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Q&A: Willow Glen Sweet Shoppe owner dishes on Big Hunks, Necco Wafers — and the retro candy everyone wants back

Matthew Rodriguez, owner of the Willow Glen Sweet Shoppe in San Jose, shows off a handful of retro candies. (Karl Mondon/Bay Area News Group)

In his short tenure as owner of a San Jose candy business, Matthew Rodriguez has had to relocate his Willow Glen Sweet Shoppe, retrofit a vintage building and weather both the COVID-19 economic downturn and weeks of lost business when the wildfires kept customers at home. But he had a sweet, nostalgic inventory to help him through. He’s added a new ice cream counter and just opened his second location — out of necessity, he says. We talked with him about the appeal of retro candies and making it through challenging times in the food industry.

Q: How did you get interested in the retro candy business?

A: I was looking to buy a coffee shop actually, and the Willow Glen Sweet Shoppe just popped up in my feed. Living in Willow Glen, we recognized it instantly. And it turned out the owner and I had a lot in common. I grew up about a quarter of a mile from him. He knew my wife’s family. It seemed it was meant to be.

Q: Why do these treats appeal to today’s consumer?

A: It’s all about memories. All day long, people come in and the candies take them back. They start talking about their families, best friends, where they were, who they were dating. Grandparents are mentioned a lot. I am pretty sure grandparents are the number one sugar-pushers.

Q: What was your favorite candy as a kid? Is it one you stock today?

A: Sugar Babies and Wintergreen Tic Tacs, and we carry them both.

Q: What are your best sellers?

A: Annabelle’s bars, based out of Hayward, are No. 1 — Rocky Road, Abba-Zaba, Big Hunk. Those are tops. Other top sellers are Charleston Chews and 100 Grand Bars.

Q: What other candies from yesteryear do you carry?

A: Necco Wafers. After not being made for a couple of years, they’re back! People love them. We have a lot of black licorice and Licorice Allsorts.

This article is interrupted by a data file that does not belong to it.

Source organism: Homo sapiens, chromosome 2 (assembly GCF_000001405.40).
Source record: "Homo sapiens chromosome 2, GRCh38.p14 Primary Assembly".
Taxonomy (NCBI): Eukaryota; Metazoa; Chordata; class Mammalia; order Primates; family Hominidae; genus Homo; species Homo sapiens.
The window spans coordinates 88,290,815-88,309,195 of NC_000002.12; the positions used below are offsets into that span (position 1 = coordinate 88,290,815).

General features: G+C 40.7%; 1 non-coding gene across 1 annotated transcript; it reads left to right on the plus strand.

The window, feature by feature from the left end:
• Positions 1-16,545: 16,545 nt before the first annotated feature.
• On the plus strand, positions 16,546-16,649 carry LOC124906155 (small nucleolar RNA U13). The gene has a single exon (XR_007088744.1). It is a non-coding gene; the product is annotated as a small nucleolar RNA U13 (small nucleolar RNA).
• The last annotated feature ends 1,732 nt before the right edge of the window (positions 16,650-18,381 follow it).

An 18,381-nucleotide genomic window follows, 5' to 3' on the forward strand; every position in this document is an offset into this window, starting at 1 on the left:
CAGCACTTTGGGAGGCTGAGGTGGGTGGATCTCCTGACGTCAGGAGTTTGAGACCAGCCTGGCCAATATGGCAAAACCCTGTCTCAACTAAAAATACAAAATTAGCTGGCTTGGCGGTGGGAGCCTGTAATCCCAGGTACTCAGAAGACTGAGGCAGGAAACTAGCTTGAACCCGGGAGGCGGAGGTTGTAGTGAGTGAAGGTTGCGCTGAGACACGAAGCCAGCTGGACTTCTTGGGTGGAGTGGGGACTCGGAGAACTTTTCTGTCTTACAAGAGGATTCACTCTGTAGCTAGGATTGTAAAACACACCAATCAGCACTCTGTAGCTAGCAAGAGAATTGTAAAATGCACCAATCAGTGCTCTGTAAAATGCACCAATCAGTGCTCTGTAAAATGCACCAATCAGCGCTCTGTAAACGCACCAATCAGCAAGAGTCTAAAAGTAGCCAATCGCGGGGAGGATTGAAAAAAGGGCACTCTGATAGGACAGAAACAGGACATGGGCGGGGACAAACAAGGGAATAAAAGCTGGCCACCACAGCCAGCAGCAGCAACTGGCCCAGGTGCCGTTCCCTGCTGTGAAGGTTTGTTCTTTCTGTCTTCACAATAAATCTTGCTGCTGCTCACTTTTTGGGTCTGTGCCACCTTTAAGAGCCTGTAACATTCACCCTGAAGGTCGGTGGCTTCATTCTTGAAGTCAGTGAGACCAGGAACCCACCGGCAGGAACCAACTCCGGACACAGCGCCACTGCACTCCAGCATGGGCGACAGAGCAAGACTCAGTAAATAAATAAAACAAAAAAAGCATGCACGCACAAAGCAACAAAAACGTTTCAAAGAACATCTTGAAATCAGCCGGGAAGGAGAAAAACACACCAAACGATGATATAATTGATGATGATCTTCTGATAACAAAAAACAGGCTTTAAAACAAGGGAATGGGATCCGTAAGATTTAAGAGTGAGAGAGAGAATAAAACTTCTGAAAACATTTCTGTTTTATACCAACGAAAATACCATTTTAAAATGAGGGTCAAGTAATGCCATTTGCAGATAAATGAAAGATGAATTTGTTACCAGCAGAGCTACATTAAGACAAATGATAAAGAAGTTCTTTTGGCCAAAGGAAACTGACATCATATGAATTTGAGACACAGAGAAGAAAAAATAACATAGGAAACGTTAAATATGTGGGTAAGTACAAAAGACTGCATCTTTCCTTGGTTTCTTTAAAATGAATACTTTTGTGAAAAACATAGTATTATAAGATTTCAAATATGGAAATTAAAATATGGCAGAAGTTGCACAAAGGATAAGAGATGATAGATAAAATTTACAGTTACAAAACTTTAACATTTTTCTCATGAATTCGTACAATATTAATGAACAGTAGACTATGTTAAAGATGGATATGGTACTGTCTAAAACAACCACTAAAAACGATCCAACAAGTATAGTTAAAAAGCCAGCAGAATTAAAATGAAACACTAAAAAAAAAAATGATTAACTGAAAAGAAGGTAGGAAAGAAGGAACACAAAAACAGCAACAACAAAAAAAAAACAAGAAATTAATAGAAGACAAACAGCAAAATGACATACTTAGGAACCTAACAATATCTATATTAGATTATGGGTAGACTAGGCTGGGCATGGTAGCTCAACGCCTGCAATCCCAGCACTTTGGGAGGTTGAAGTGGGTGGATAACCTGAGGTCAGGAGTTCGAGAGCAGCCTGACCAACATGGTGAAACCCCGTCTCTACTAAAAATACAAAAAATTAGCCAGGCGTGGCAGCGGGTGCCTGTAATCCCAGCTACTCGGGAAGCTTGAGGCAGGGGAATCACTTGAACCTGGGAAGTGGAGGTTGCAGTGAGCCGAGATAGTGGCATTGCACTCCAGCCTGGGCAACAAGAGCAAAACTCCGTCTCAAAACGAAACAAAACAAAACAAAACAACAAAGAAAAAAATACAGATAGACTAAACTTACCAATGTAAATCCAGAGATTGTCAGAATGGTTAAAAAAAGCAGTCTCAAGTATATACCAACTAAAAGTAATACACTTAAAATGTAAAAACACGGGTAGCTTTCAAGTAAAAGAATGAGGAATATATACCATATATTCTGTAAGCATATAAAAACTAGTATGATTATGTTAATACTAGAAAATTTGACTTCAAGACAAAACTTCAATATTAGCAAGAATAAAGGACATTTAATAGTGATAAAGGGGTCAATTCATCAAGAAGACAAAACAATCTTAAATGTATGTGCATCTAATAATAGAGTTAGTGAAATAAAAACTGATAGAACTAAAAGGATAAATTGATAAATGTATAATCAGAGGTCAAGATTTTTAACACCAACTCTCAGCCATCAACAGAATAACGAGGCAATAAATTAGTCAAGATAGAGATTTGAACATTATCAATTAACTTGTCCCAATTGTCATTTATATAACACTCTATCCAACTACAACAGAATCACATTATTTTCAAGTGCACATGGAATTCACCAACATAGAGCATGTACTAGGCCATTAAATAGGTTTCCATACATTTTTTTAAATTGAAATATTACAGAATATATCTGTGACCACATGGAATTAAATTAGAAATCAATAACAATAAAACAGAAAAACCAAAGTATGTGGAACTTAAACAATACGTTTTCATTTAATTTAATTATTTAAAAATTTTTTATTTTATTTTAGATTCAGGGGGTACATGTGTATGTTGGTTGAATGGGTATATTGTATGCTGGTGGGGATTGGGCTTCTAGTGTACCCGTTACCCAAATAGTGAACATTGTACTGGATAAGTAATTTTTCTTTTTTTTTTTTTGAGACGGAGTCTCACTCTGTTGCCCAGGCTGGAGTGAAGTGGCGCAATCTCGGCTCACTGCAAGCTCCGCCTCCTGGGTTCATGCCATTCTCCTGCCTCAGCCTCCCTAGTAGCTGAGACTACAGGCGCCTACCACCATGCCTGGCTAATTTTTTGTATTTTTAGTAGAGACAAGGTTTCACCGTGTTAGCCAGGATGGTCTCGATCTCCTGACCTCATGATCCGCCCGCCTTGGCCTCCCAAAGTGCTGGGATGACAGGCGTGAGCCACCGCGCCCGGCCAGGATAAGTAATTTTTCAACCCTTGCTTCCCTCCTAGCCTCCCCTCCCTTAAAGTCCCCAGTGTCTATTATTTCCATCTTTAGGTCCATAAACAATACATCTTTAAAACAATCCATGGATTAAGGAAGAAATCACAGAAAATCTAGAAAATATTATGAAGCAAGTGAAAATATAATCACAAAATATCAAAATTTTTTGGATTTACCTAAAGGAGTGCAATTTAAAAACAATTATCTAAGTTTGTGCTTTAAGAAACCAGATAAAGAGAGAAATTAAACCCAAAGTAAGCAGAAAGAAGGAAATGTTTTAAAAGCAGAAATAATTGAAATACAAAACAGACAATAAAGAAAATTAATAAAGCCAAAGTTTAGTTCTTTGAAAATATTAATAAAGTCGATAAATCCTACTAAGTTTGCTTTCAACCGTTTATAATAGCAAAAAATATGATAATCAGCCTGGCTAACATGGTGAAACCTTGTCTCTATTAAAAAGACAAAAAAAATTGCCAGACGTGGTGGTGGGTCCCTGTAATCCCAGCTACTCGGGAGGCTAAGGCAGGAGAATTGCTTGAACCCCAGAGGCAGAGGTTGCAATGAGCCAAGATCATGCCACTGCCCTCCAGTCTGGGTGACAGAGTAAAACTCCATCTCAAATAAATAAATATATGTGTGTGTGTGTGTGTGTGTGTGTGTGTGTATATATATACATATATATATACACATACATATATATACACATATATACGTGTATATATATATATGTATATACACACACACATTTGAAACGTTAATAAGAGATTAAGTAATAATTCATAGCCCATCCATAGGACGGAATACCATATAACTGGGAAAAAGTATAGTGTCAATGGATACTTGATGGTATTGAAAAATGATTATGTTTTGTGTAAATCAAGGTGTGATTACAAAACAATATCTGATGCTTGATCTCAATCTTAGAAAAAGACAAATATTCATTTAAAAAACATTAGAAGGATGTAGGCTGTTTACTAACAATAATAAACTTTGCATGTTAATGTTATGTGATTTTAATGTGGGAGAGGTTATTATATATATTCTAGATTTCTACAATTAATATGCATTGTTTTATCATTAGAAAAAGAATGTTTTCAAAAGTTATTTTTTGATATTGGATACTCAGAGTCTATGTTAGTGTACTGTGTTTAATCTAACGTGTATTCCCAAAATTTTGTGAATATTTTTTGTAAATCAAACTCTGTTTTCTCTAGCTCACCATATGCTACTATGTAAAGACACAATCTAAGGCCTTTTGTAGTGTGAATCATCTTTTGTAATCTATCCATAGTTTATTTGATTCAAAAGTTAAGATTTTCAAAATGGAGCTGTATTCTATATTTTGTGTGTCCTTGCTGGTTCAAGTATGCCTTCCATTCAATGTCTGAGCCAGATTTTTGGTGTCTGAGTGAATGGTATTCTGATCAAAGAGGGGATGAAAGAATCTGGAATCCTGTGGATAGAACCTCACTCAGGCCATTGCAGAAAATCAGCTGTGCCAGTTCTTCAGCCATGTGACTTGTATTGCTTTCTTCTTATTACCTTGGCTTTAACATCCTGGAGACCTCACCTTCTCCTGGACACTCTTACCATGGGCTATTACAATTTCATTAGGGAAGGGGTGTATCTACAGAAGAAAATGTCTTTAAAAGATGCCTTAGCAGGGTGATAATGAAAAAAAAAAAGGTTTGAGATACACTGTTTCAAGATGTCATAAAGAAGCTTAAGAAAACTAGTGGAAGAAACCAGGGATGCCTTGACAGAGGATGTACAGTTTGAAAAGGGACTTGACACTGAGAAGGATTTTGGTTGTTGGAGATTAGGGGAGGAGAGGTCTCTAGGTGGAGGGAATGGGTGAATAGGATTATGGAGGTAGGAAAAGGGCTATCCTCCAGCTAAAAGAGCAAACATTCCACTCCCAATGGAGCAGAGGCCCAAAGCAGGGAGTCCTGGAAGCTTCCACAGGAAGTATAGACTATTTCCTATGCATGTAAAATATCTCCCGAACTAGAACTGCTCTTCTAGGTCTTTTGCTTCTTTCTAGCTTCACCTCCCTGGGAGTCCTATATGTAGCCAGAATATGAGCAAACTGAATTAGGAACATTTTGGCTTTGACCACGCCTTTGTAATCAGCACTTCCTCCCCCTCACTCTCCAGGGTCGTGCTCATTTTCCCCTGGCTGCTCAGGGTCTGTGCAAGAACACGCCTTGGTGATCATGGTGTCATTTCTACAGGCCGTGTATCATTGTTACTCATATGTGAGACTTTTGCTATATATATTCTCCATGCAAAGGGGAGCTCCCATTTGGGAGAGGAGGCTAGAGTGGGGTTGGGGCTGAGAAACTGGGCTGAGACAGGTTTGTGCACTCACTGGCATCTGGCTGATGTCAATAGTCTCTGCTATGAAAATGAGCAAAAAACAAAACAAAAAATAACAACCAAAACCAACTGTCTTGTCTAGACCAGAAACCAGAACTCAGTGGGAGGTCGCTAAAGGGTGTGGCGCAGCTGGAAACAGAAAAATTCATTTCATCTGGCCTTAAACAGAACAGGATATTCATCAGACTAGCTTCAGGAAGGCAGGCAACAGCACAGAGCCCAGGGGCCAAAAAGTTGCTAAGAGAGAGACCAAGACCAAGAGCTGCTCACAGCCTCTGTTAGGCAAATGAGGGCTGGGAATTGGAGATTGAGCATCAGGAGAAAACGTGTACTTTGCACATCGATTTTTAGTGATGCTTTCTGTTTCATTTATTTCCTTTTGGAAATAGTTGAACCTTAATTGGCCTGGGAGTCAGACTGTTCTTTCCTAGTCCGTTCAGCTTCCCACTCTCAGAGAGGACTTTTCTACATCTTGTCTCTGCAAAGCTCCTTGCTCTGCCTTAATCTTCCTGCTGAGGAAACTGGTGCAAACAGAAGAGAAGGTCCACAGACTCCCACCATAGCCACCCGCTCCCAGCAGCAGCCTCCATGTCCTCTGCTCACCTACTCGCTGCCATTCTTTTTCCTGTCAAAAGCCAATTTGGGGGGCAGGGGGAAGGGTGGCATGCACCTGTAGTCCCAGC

Some things are very niche, like Boston Baked Beans. Same with Mallo Cups. But people walk in and expect you to have them.

Q: What candy do customers request that you sadly have to tell them is no longer available?

A: Pink popcorn may be the most asked about. Was it a brick or a ball? I can’t remember. And everyone has a different name for it. Someone should bring that back.

Matthew Rodriguez adjusts a shelf of avocado pillows at his San Jose shop. (Karl Mondon/Bay Area News Group)

Q: How does it feel to be selling vintage candies in a vintage home? What year was this structure built? 

A: Had I known the challenges of getting the house up to code, I wouldn’t have done it. And getting any type of construction completed during COVID was extremely difficult. The house was built in 1938. With that said, the location and retro feel are perfect for us.

Q: You originally started selling Gelato Classico, based in Concord, and now you also scoop Marianne’s Ice Cream of Santa Cruz. Has this diversification helped business?

A: We are now a one-stop shop for awesome frozen treats. Honestly, if it were not for the support of Marianne’s and Gelato Classico, we would have been out of business months ago. We couldn’t scoop from May to October because we were working with the health department on new plumbing, new tile and more. And when I’m not scooping ice cream, they’re losing money, too.

Q: Are some retro candies seasonal?

A: For Christmas and Easter, we sell the Schurra’s chocolate Santas and Easter bunnies, made in vintage molds. Those are huge. Peppermint Bark. Brach’s makes a Christmas nugget people love. Easter Peeps are also big.

Q: You just made it through the challenging pandemic economy. Why expand now?

A: I could either cut in half my employees’ shifts or find another way to make money. And these young adults have all been with us for years. We are very fortunate to have such great people who want to work at the shop.

So I chose to open another location and work it myself. I am there every day with our twin girls. We did hire a new employee to work a few shifts. So I may get a day off in a week or two.

We chose Capitola because I used to live there and have always loved it. We were hanging there just a few weeks ago, saw the “for rent” sign, and within days we were up and running. It really happened fast. We carry all the old-school candies and a lot more. But we will focus more on toys in Capitola.

Details: The Willow Glen Sweet Shoppe is open from noon to 7:30 Monday-Thursday and noon to 8:30 p.m. Friday-Sunday at 1203 Lincoln Ave., San Jose. The Capitola Sweet Shoppe’s inaugural hours are 11 a.m. to 5 p.m. at 116 Stockton Ave., Capitola.

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